“If women are dissuaded or excluded from even a handful of opportunities, she continued, the loss to science is enormous.”
As an undergraduate student in biology, I spent several weeks in Costa Rica one summer with an older graduate student on a research project deep in the cloud forest. It was just the two of us, and upon arriving at our site, I discovered that he had arranged a single room for us, one bed.
Mortified but afraid of being labeled prudish or difficult, I made no fuss. I took the lodge owner aside the next day and requested my own bed. The problem ended there, and my graduate student boss never made any physical advances.
Reflecting back, I’m struck by how ill equipped I was to deal with this kind of situation, especially at 19. My university undoubtedly had a harassment policy, but such resources were thousands of miles away. I was alone in a foreign country and had never received any training on my rights and resources in the field.
I’d forgotten about this experience from two decades ago until I read areport published July 16 in the journal PLOS One. Kathryn Clancy, an anthropologist at the University of Illinois at Urbana-Champaign, and three colleagues used email and social media to invite scientists to fill out an online questionnaire about their experiences with harassment and assault at field sites; they received 666 responses, three quarters of them from women, from 32 disciplines, including anthropology, archaeology, biology and geology.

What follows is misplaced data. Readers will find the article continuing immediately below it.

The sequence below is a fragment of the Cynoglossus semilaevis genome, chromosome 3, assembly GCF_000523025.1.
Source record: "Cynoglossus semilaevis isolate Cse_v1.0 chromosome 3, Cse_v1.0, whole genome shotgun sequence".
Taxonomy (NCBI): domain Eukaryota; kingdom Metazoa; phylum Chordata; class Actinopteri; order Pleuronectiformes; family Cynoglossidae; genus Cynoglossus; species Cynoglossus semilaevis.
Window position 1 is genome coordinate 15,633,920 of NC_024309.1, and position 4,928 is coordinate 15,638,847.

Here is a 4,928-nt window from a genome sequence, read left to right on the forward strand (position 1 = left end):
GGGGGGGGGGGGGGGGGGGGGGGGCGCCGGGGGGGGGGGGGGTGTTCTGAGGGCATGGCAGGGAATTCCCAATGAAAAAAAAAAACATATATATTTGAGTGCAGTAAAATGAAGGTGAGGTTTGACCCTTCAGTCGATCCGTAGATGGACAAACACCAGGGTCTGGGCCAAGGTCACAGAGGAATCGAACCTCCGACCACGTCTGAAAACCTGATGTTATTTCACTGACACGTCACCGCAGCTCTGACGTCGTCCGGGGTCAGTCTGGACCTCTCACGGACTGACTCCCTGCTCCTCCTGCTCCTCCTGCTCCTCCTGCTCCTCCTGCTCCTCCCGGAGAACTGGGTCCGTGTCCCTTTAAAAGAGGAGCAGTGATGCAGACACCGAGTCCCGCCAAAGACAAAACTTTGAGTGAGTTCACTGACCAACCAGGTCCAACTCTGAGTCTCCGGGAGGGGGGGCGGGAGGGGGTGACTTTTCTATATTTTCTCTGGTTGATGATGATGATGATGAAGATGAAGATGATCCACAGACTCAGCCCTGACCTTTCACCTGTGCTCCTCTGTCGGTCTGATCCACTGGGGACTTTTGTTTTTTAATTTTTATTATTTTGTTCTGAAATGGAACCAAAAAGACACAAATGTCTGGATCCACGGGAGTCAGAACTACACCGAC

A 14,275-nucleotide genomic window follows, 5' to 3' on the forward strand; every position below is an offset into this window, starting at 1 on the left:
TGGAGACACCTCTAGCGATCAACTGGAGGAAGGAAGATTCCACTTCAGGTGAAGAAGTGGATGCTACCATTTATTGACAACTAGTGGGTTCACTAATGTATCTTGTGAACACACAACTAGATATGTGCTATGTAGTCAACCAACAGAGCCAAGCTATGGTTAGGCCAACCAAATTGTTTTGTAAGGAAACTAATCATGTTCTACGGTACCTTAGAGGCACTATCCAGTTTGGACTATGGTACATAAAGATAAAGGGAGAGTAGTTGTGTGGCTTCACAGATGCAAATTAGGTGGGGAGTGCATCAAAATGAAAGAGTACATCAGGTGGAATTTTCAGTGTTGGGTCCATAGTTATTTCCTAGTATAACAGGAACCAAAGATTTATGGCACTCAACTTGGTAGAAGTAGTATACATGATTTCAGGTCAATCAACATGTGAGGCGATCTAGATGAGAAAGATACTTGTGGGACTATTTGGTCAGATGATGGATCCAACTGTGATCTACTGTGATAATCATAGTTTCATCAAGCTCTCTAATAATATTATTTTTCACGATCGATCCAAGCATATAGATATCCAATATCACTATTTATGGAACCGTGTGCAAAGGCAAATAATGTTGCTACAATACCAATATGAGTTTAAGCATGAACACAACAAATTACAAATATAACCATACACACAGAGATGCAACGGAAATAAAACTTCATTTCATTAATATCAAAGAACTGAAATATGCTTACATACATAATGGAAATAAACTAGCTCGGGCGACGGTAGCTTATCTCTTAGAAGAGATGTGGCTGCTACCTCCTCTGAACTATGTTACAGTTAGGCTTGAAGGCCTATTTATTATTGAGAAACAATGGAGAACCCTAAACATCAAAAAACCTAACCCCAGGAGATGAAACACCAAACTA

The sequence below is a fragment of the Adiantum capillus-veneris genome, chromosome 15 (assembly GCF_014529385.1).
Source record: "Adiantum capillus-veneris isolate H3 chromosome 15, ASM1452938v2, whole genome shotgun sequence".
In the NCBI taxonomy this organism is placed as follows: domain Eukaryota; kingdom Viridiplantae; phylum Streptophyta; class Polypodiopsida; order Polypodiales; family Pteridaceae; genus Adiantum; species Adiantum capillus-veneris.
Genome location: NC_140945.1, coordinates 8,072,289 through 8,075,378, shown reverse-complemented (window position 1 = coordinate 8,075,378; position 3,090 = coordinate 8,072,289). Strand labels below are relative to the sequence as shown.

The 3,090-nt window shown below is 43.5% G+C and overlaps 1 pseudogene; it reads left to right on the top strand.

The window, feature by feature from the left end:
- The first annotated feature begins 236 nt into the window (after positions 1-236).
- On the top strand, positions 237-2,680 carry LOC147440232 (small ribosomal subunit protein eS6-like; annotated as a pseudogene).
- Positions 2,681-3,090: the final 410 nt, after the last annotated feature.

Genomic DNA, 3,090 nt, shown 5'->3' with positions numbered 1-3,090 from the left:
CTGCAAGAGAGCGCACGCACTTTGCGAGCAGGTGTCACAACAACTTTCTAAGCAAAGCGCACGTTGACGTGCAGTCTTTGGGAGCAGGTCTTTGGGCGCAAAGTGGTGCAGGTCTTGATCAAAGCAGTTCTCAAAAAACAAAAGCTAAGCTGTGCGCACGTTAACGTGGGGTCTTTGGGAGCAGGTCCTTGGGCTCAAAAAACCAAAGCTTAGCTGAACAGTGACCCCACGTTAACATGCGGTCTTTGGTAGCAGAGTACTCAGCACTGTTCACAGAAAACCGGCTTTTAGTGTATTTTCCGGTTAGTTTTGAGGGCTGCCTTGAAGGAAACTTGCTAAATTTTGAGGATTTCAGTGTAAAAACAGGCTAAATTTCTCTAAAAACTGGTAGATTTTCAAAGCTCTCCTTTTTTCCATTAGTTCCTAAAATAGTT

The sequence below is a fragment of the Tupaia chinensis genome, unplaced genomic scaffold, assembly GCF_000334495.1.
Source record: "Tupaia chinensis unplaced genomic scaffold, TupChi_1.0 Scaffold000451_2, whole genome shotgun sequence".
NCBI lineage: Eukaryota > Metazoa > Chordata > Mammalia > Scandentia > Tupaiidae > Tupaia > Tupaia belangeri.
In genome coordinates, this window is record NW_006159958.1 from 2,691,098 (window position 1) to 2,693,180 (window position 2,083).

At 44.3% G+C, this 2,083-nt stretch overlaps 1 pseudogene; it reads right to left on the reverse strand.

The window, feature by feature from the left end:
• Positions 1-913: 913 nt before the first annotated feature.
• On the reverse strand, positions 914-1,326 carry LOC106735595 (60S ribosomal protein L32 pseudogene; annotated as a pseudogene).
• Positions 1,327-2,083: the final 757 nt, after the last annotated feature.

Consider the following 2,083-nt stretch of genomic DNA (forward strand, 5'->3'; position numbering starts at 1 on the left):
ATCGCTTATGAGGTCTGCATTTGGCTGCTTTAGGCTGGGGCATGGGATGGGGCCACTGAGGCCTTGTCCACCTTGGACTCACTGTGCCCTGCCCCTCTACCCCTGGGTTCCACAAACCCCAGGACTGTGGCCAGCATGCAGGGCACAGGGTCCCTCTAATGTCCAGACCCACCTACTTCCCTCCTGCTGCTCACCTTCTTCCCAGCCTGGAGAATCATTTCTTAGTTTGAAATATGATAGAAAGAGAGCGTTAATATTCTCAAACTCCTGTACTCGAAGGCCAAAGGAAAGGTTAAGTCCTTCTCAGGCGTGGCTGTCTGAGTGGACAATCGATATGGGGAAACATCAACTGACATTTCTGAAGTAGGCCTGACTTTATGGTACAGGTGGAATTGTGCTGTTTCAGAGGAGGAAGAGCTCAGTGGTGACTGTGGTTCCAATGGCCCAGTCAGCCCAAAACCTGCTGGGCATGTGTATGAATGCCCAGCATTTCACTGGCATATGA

Almost two-thirds of the respondents said they had been sexually harassed in the field. More than 20 percent reported being sexually assaulted. Students or postdoctoral scholars, and women were most likely to report being victimized by superiors. Very few respondents said their field site had a code of conduct or sexual harassment policy, and of the 78 who had dared to report incidents, fewer than 20 percent were satisfied with the outcome.
The findings are depressingly similar to the data some colleagues and I collected this year from an online questionnaire sent to science writers.
The Latest on: Harassment in Science
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The Latest on: Harassment in Science
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I will not tolerate anyone from my team being treated this way. In fact, I won’t tolerate anyone in the state being treated this way,” Green said during an interview with Hawaii News Now.
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Following the outbreak of the pandemic, the U.S. saw numerous incidents of anti-Asian racism from harassment to direct violence ... assistant professor of political science at Boston College, via NBC.
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With the rapid advancement in technology all over the world, it has become much easier and efficient to capture photos and record videos.
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- WFI Sexual Harassment: IOA Forms 7 Member Committee To Probe Charges Against Brij Bhushan Singhon January 20, 2023 at 7:15 pm
Members are Mary Kom, Dola Banerjee, Alaknanda Ashok, Yogeshwar Dutt, Sahdev Yadav and two advocates,' said IOA.
- Mary Kom Part Of IOA Panel To Probe Sexual Harassment Allegations Against WFI Chiefon January 20, 2023 at 9:02 am
Members of the committee include Mary Kom, Dola Banerjee, Alaknanda Ashok, Yogeshwar Dutt, Sahdev Yadav and two advocates, IOA said.
- Mary Kom To Lead Indian Olympic Association's 7-Member Panel For Probing Wrestlers' Sexual Harassment Allegationson January 20, 2023 at 8:35 am
Indian Olympic Association (IOA) has formed a seven-member committee to probe wrestlers' allegations of sexual harassment against Brij Bhushan Sharan Singh ...
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